— Kamala Harris (@KamalaHarris) August 21, 2020
"This campaign isn't just about winning votes. It's about winning the heart, and yes, the soul, of America. Winning it for the generous among us, not the selfish. Winning it for workers who keep this country going, not just the privileged few at the top. Winning it for those communities who've known the injustice of a knee on the neck. For all the young people who've known only America being of rising inequity and shrinking opportunity. They deserve the experience of America's promise."
Joe Biden: “Let us begin you and I together, one nation under God. United in our love for America. United in our love for each other, for love is more powerful than hate, hope is more powerful than fear and light is more powerful than dark.” https://t.co/6DLWHOY082 #DemConvention pic.twitter.com/aFx4EKk6qw
— ABC News (@ABC) August 21, 2020
"This is our moment to make hope and history rhyme, with passion and purpose. Let us begin, you and I together, one nation under God. United in our love for America. United in our love for each other. For love is more powerful than hate. Hope is more powerful than fear, and light is more powerful than dark. This is our moment. This is our mission. May history be able to say that the end of this chapter of American darkness began here tonight."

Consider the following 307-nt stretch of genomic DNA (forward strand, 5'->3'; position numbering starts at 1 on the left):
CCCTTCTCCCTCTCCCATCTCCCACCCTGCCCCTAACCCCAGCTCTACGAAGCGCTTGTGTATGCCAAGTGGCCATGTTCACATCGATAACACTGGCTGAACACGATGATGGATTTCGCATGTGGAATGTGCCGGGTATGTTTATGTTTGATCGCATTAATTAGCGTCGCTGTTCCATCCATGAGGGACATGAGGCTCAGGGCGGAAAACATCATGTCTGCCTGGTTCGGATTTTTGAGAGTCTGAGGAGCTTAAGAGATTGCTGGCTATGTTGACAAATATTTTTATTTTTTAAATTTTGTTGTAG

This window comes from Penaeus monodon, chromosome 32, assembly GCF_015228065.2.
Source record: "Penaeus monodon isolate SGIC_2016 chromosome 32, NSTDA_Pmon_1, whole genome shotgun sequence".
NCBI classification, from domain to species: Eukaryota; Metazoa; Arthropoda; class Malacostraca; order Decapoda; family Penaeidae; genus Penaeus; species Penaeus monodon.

“I will be a President who will stand with our allies, and friends, and make it clear to our adversaries, that the days of cozying up to dictators is over.”
Joe Biden calls out President Trump over his foreign policies and his role as commander-in-chief. #DemConvention pic.twitter.com/Guaanr5Und
— Anderson Cooper 360° (@AC360) August 21, 2020
"I'll always stand for our values of human rights and dignity. I'll work in common purpose for a more secure, peaceful, and prosperous world. History has thrust one more urgent task on us. Will we be the generation that finally wipes out the stain on racism from our national character? I believe we're up to it. I believe we're ready. Just a week ago yesterday was the third anniversary of the events in Charlottesville. Close your eyes. Remember what you saw on television. Remember seeing those neo-Nazis and Klansmen and white supremacists coming out of fields with lighted torches, veins bulging, spewing the same Antisemitic bile heard across Europe in the '30s. Remember the violent clash that ensued between those spreading hate and those with the courage to stand against it. And remember what the President said when asked? He said there were 'very fine people on both sides.' It was a wake-up call for us as a country and, for me, a call to action. At that moment, I knew I'd have to run."
You Might Also Like